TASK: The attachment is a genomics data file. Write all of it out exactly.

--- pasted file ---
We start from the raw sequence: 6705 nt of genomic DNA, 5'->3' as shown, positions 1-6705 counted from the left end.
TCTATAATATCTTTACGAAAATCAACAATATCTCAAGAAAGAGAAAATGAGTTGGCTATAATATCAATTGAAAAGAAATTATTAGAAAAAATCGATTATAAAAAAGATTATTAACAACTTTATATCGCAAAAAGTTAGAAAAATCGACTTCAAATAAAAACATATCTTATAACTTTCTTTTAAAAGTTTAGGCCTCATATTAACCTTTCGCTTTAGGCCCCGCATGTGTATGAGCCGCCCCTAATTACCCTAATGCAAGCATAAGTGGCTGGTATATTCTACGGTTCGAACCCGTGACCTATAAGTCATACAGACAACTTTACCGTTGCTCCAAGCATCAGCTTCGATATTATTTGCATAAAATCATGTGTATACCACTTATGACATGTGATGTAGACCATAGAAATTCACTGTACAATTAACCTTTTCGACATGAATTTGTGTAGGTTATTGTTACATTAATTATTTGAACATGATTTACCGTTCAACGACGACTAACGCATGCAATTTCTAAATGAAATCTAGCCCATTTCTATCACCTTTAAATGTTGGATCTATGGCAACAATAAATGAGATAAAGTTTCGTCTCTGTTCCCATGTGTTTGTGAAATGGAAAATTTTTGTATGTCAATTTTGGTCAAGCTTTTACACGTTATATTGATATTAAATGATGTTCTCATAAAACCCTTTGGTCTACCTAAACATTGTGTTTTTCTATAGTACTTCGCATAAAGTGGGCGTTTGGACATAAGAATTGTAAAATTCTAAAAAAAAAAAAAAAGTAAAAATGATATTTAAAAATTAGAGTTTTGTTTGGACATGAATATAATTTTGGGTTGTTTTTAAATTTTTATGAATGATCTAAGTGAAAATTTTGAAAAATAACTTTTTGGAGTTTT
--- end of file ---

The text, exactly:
We start from the raw sequence: 6705 nt of genomic DNA, 5'->3' as shown, positions 1-6705 counted from the left end.
TCTATAATATCTTTACGAAAATCAACAATATCTCAAGAAAGAGAAAATGAGTTGGCTATAATATCAATTGAAAAGAAATTATTAGAAAAAATCGATTATAAAAAAGATTATTAACAACTTTATATCGCAAAAAGTTAGAAAAATCGACTTCAAATAAAAACATATCTTATAACTTTCTTTTAAAAGTTTAGGCCTCATATTAACCTTTCGCTTTAGGCCCCGCATGTGTATGAGCCGCCCCTAATTACCCTAATGCAAGCATAAGTGGCTGGTATATTCTACGGTTCGAACCCGTGACCTATAAGTCATACAGACAACTTTACCGTTGCTCCAAGCATCAGCTTCGATATTATTTGCATAAAATCATGTGTATACCACTTATGACATGTGATGTAGACCATAGAAATTCACTGTACAATTAACCTTTTCGACATGAATTTGTGTAGGTTATTGTTACATTAATTATTTGAACATGATTTACCGTTCAACGACGACTAACGCATGCAATTTCTAAATGAAATCTAGCCCATTTCTATCACCTTTAAATGTTGGATCTATGGCAACAATAAATGAGATAAAGTTTCGTCTCTGTTCCCATGTGTTTGTGAAATGGAAAATTTTTGTATGTCAATTTTGGTCAAGCTTTTACACGTTATATTGATATTAAATGATGTTCTCATAAAACCCTTTGGTCTACCTAAACATTGTGTTTTTCTATAGTACTTCGCATAAAGTGGGCGTTTGGACATAAGAATTGTAAAATTCTAAAAAAAAAAAAAAAGTAAAAATGATATTTAAAAATTAGAGTTTTGTTTGGACATGAATATAATTTTGGGTTGTTTTTAAATTTTTATGAATGATCTAAGTGAAAATTTTGAAAAATAACTTTTTGGAGTTTT